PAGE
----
- 2 Scroll Rack
- 1 Seismic Assault
- 4 Astral Slide
- 4 Mox Diamond
- 1 Engineered Explosives
- 4 Life from the Loam
- 4 Punishing Fire
- 1 Sundial of the Infinite
- 1 Entreat the Angels
- 4 Terminus
I don’t know if there’s a way to redeem this deck.
Is it interesting? Yeah, casting a Tibalt, the Fiend-Blooded on turn 1 definitely counts as interesting.
Is it challenging? Sure, you have tons of decisions every turn that impact the game in different ways.
Is it good? No, this deck is basically a worse version of G/R Lands.
There is certainly a core of powerful cards here — Life from the Loam, cycling lands, Grove of the Burnwillows and Punishing Fire, Mox Diamond, even
Eternal Witness — but the support cards are odd ducks like Tibalt, the Fiend-Blooded instead of heavy-hitters like Exploration. You know that your deck’s
core needs reconsideration when you can play a planeswalker on turn 2, activate it ten times, and lose easily.
The manabase needs a complete overhaul. Despite Wasteland and Life from the Loam being among the most powerful long-game interactions in Legacy, I don’t
think that they go well together here. This deck wants to have a large manabase, and having only four fetchable lands doesn’t advance the ball on that
Mox Diamond is obviously incredible, although the deck suffers from not having anything remotely powerful to do with the fast mana it provides.
Other Mox Diamond decks involve casting a Lightning Greaves on turn 1 and a Metalworker into Kuldotha Forgemaster into Blightsteel Colossus on turn 2. This
deck’s most powerful Mox Diamond sequence involves casting Life from the Loam and prolonging the game despite having no serious end-game trump. As it turns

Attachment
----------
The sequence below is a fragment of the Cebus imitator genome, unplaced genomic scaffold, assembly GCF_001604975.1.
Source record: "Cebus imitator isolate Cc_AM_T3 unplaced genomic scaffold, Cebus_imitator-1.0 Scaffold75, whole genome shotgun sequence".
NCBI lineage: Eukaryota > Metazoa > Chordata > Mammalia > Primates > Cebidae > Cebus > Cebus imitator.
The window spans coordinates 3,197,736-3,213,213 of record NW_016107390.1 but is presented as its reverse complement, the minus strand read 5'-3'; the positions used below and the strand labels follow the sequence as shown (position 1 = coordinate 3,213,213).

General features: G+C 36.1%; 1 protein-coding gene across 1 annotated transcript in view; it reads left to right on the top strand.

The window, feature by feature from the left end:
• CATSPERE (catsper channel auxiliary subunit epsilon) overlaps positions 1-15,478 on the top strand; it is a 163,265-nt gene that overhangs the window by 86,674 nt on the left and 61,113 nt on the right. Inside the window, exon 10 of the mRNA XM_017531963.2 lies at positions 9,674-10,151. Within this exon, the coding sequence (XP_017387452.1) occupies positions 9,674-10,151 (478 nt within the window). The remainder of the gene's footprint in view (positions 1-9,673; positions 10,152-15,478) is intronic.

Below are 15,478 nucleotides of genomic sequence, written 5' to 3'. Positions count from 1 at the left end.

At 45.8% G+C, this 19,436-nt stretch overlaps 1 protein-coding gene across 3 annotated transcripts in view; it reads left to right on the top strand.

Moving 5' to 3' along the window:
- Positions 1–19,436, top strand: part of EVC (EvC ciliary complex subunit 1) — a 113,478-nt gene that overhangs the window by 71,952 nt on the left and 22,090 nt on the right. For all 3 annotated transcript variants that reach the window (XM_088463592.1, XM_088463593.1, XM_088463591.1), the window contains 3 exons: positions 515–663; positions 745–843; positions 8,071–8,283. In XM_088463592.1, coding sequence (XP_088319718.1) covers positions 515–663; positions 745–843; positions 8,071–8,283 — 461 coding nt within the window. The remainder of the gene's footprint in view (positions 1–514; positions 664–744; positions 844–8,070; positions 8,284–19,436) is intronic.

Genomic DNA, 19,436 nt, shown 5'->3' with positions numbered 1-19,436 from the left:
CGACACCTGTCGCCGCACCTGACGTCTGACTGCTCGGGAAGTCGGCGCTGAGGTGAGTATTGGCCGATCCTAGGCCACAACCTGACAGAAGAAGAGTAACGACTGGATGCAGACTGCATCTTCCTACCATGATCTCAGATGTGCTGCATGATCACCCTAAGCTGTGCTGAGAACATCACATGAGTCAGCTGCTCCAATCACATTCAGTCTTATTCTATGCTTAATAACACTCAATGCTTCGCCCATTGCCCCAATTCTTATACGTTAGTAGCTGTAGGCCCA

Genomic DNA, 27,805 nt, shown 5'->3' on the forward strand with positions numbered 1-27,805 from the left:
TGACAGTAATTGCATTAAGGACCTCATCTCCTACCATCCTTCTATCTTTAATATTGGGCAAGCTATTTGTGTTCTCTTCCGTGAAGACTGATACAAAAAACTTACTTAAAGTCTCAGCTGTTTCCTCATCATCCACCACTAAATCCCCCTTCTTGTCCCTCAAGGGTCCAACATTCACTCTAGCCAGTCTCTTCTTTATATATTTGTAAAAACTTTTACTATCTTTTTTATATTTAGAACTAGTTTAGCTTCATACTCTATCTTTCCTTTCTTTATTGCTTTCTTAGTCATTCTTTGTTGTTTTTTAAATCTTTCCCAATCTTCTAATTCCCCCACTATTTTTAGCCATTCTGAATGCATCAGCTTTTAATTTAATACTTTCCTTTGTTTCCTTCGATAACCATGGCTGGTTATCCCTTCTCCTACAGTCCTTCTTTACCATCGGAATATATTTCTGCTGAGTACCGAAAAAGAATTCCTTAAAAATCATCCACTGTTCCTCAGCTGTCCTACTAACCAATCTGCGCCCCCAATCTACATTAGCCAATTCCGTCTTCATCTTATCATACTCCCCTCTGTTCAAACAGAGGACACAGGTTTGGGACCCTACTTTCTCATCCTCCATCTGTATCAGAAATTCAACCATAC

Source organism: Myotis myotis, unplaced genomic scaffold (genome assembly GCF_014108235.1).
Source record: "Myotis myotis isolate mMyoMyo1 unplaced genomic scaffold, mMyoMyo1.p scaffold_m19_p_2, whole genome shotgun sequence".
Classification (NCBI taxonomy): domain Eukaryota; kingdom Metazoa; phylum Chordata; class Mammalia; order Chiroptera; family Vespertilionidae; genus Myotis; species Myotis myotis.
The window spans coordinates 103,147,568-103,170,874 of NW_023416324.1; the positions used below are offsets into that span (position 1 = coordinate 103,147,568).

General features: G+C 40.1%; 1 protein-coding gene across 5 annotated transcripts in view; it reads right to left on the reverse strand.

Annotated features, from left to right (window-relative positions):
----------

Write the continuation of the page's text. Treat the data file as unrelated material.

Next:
out, Legacy is a tough format in which to create inevitability. Relying on the graveyard for that inevitability has never been worse than it is today, what
with Deathrite Shaman and Rest in Peace running around.
Another frustrating element that you may encounter when building this deck is how many decisions you have to make that feel mostly meaningless. This is a
side effect of having a poorly-built manabase — the deck wants to be able to play or cycle its Secluded Steppes and so on, but it also tends to run out of
cycling lands after doing that. Making those decisions — as well as deciding whether or not to hold onto a cycling land for use with Astral Slide — is a
marginal call that taxes the mind but doesn’t impact the game nearly as much as, say, whether or not to shuffle a Ponder.
I’m definitely not done with Tibalt, the Fiend-Blooded after this, but I am ready to call it quits with Astral Slide. I still believe that there’s a red
graveyard-adjacent prison-style deck that wants Tibalt, but I can’t imagine a Legacy format in which Astral Slide is good enough to warrant serious play.
Sorry, folks — they can’t all be winners.